Mixed messages in the Senate

Meanwhile, despite KOSA’s sponsorship by over two-thirds of the U.S. Senate and passage through committee, advocates continue to receive mixed messages on when a floor vote might happen, and on the reasons behind the holdup.

HuffPost – Bipartisan Bill To Protect Kids From Social Media Harms Stalled In Senate (Arthur Delaney, 6/20/24)

“A bill aimed at forcing tech companies to protect children from the dangers of social media has stalled in the U.S. Senate despite overwhelming bipartisan support … parents who’ve lost children because of online harms — such as the viral “blackout challenge” on TikTok — sent Schumer a letter earlier this week saying that he’d pledged to hold a vote on the bill by Thursday. The vote didn’t happen …  the Kids Online Safety Act seems stuck on the back burner.”

Raw StoryA law to protect kids online? It might just happen now (Matt Laslo, 6/20/24) 

“Senate Majority Leader Chuck Schumer seems to have overcome a major roadblock in his own party who’s holding up legislation designed to protect children from online harm … Wyden’s support is seen as a huge step forward, because he’s had a hold on the broadly bipartisan measure for months now.”

Message Guidance

As with any legislation that seeks to meaningfully stop Big Tech’s predatory business model from hurting children and teens, industry-backed misinformation is rampant. So let’s set the record straight about what the bill does:

  • KOSA requires social media platforms to proactively design their platforms and algorithms with safety and well-being in mind— that means not promoting or exacerbating specific mental health conditions like anxiety, depression, eating disorders, substance use disorder and suicidal ideation, or facilitating bullying, sexual exploitation, or the sale of illicit drugs to minors.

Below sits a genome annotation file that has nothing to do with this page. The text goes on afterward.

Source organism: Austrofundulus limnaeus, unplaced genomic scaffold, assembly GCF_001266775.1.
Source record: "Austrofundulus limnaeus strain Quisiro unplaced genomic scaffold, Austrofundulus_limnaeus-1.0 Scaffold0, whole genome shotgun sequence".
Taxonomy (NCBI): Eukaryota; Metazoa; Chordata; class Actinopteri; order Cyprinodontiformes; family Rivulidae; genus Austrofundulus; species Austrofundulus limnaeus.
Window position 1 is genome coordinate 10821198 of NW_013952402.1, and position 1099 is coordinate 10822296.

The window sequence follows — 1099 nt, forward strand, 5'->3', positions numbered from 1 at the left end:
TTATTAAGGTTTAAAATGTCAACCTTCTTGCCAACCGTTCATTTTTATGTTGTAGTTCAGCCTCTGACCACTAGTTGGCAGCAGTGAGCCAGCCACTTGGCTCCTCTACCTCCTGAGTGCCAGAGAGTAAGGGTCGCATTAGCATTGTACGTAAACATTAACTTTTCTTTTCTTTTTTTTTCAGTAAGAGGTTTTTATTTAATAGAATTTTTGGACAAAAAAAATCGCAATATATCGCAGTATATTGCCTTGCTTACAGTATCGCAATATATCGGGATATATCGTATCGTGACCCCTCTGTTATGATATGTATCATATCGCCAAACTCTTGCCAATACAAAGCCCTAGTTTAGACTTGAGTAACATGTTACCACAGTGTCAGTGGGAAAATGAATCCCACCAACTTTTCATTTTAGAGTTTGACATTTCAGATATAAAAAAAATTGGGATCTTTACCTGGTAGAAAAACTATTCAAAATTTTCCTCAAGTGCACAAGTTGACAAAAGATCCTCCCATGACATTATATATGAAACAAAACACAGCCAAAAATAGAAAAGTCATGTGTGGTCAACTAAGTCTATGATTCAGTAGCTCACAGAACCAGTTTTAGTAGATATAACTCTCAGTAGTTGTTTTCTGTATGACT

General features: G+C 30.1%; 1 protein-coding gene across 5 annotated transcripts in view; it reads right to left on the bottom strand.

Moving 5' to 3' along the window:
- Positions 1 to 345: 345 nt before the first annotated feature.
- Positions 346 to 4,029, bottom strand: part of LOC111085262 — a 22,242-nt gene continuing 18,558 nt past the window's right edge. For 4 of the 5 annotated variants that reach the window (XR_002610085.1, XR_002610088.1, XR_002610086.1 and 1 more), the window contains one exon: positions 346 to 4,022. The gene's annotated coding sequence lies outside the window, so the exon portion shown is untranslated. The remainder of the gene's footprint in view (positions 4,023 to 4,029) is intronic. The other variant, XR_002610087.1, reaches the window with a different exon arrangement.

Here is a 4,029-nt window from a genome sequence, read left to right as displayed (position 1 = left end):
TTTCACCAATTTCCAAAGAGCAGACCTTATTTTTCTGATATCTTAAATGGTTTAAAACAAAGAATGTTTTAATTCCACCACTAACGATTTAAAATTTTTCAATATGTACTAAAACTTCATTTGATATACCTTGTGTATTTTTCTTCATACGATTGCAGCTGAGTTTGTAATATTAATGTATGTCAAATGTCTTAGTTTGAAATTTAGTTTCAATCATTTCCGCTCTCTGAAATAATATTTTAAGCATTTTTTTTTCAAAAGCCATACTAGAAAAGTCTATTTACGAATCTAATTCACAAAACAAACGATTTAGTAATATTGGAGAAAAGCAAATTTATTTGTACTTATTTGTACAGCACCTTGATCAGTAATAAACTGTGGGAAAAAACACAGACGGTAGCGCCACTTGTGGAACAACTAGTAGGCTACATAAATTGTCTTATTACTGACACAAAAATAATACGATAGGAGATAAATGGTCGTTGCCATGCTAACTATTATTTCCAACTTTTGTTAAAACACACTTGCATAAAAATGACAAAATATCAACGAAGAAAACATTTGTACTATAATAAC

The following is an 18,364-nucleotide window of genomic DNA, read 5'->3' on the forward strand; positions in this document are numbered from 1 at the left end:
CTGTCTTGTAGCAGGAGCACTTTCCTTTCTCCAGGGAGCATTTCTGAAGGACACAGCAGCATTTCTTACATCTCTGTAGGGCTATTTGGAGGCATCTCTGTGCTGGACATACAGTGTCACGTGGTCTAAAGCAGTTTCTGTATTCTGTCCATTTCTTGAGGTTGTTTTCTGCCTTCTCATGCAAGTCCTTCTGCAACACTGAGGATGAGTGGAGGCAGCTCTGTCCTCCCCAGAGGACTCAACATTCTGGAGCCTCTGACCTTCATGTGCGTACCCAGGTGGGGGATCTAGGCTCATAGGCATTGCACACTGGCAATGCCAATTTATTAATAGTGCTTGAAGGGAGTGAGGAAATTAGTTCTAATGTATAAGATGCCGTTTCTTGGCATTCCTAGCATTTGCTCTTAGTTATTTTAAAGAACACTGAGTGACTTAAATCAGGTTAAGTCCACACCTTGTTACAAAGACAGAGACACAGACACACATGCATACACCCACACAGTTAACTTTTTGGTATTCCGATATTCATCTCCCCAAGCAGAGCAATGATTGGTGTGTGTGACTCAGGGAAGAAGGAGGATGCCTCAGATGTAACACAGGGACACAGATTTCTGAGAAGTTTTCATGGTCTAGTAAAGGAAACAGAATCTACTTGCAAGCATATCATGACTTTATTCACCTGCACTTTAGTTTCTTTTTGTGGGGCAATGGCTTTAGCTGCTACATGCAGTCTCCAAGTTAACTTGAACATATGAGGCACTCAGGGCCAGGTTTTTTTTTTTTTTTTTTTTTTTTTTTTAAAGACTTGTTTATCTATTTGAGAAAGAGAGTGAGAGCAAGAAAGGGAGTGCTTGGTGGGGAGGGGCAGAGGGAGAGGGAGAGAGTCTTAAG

• KOSA gives minors tools to restrict the collection and public visibility of their private information and to opt out of manipulative algorithmic recommendations
  • KOSA disables addictive product features like autoplay and infinite scroll.
  • KOSA enables the strongest safety settings by default.
  • KOSA holds online platforms accountable through annual, independent auditing.

Bottom Line: It’s time for Congress to listen to parents and advocates and bring KOSA to the House and Senate floors for a vote.


Relevant Polling

TOP/PPP House Battleground District Poll – June 2024

  • 81% of Americans think it is important for the President and Congress to address social media’s harmful impact on children and teens.
      • 81% of respondents support government passing laws to put responsible safeguards in place to protect children and teens online. 
    • 78% of Americans support the Kids Online Safety Act.